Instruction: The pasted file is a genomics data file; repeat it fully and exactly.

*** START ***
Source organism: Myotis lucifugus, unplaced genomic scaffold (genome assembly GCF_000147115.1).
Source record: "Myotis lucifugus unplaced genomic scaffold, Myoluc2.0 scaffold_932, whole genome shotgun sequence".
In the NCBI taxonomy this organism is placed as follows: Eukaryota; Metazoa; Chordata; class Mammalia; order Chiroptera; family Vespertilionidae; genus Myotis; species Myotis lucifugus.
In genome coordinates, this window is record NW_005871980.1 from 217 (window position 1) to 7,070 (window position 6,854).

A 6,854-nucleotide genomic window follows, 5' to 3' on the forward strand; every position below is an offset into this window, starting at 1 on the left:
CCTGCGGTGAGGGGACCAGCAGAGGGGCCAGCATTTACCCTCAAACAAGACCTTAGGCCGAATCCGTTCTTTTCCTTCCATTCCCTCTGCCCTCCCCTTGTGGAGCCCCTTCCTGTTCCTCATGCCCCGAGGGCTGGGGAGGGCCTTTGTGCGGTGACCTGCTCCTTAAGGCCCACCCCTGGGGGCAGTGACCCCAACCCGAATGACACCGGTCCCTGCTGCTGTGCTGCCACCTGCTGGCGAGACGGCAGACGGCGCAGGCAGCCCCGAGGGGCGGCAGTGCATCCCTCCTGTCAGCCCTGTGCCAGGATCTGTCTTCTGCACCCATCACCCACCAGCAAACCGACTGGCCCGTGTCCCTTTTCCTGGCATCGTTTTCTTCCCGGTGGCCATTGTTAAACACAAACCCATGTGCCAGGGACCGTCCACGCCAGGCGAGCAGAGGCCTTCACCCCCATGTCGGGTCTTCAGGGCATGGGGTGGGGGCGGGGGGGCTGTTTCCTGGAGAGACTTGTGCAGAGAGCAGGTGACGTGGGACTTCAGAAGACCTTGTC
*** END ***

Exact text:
Source organism: Myotis lucifugus, unplaced genomic scaffold (genome assembly GCF_000147115.1).
Source record: "Myotis lucifugus unplaced genomic scaffold, Myoluc2.0 scaffold_932, whole genome shotgun sequence".
In the NCBI taxonomy this organism is placed as follows: Eukaryota; Metazoa; Chordata; class Mammalia; order Chiroptera; family Vespertilionidae; genus Myotis; species Myotis lucifugus.
In genome coordinates, this window is record NW_005871980.1 from 217 (window position 1) to 7,070 (window position 6,854).

A 6,854-nucleotide genomic window follows, 5' to 3' on the forward strand; every position below is an offset into this window, starting at 1 on the left:
CCTGCGGTGAGGGGACCAGCAGAGGGGCCAGCATTTACCCTCAAACAAGACCTTAGGCCGAATCCGTTCTTTTCCTTCCATTCCCTCTGCCCTCCCCTTGTGGAGCCCCTTCCTGTTCCTCATGCCCCGAGGGCTGGGGAGGGCCTTTGTGCGGTGACCTGCTCCTTAAGGCCCACCCCTGGGGGCAGTGACCCCAACCCGAATGACACCGGTCCCTGCTGCTGTGCTGCCACCTGCTGGCGAGACGGCAGACGGCGCAGGCAGCCCCGAGGGGCGGCAGTGCATCCCTCCTGTCAGCCCTGTGCCAGGATCTGTCTTCTGCACCCATCACCCACCAGCAAACCGACTGGCCCGTGTCCCTTTTCCTGGCATCGTTTTCTTCCCGGTGGCCATTGTTAAACACAAACCCATGTGCCAGGGACCGTCCACGCCAGGCGAGCAGAGGCCTTCACCCCCATGTCGGGTCTTCAGGGCATGGGGTGGGGGCGGGGGGGCTGTTTCCTGGAGAGACTTGTGCAGAGAGCAGGTGACGTGGGACTTCAGAAGACCTTGTC